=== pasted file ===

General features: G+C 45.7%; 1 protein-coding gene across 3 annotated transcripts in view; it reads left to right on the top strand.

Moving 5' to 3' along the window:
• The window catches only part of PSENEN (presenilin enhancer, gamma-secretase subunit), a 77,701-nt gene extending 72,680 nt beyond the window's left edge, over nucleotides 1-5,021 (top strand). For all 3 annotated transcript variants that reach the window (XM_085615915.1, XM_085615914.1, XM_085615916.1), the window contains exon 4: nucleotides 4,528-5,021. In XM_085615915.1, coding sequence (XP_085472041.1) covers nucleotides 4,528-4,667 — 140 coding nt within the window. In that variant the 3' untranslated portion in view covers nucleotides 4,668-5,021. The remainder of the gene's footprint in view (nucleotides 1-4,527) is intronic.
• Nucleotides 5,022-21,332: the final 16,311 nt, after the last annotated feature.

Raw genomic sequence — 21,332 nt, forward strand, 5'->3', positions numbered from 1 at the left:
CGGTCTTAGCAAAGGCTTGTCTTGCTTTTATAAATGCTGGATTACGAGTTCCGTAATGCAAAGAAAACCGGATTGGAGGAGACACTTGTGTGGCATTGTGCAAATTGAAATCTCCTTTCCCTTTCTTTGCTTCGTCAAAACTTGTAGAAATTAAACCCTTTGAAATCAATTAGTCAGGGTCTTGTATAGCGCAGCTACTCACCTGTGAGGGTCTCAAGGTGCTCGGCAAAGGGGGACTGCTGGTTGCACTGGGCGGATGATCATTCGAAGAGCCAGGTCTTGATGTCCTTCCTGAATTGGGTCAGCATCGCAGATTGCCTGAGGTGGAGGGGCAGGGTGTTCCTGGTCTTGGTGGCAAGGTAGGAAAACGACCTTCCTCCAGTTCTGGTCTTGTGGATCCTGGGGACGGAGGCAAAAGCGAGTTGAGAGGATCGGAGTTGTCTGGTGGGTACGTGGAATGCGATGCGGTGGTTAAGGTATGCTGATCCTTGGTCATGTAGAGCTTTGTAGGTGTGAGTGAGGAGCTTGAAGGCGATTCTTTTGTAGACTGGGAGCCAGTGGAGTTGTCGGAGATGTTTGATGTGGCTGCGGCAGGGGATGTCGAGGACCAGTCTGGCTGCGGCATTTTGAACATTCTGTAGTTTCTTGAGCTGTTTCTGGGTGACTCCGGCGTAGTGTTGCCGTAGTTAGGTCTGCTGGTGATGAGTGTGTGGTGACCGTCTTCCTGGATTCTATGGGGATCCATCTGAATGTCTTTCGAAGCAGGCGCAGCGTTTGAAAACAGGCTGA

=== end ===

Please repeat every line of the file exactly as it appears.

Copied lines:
General features: G+C 45.7%; 1 protein-coding gene across 3 annotated transcripts in view; it reads left to right on the top strand.

Moving 5' to 3' along the window:
• The window catches only part of PSENEN (presenilin enhancer, gamma-secretase subunit), a 77,701-nt gene extending 72,680 nt beyond the window's left edge, over nucleotides 1-5,021 (top strand). For all 3 annotated transcript variants that reach the window (XM_085615915.1, XM_085615914.1, XM_085615916.1), the window contains exon 4: nucleotides 4,528-5,021. In XM_085615915.1, coding sequence (XP_085472041.1) covers nucleotides 4,528-4,667 — 140 coding nt within the window. In that variant the 3' untranslated portion in view covers nucleotides 4,668-5,021. The remainder of the gene's footprint in view (nucleotides 1-4,527) is intronic.
• Nucleotides 5,022-21,332: the final 16,311 nt, after the last annotated feature.

Raw genomic sequence — 21,332 nt, forward strand, 5'->3', positions numbered from 1 at the left:
CGGTCTTAGCAAAGGCTTGTCTTGCTTTTATAAATGCTGGATTACGAGTTCCGTAATGCAAAGAAAACCGGATTGGAGGAGACACTTGTGTGGCATTGTGCAAATTGAAATCTCCTTTCCCTTTCTTTGCTTCGTCAAAACTTGTAGAAATTAAACCCTTTGAAATCAATTAGTCAGGGTCTTGTATAGCGCAGCTACTCACCTGTGAGGGTCTCAAGGTGCTCGGCAAAGGGGGACTGCTGGTTGCACTGGGCGGATGATCATTCGAAGAGCCAGGTCTTGATGTCCTTCCTGAATTGGGTCAGCATCGCAGATTGCCTGAGGTGGAGGGGCAGGGTGTTCCTGGTCTTGGTGGCAAGGTAGGAAAACGACCTTCCTCCAGTTCTGGTCTTGTGGATCCTGGGGACGGAGGCAAAAGCGAGTTGAGAGGATCGGAGTTGTCTGGTGGGTACGTGGAATGCGATGCGGTGGTTAAGGTATGCTGATCCTTGGTCATGTAGAGCTTTGTAGGTGTGAGTGAGGAGCTTGAAGGCGATTCTTTTGTAGACTGGGAGCCAGTGGAGTTGTCGGAGATGTTTGATGTGGCTGCGGCAGGGGATGTCGAGGACCAGTCTGGCTGCGGCATTTTGAACATTCTGTAGTTTCTTGAGCTGTTTCTGGGTGACTCCGGCGTAGTGTTGCCGTAGTTAGGTCTGCTGGTGATGAGTGTGTGGTGACCGTCTTCCTGGATTCTATGGGGATCCATCTGAATGTCTTTCGAAGCAGGCGCAGCGTTTGAAAACAGGCTGA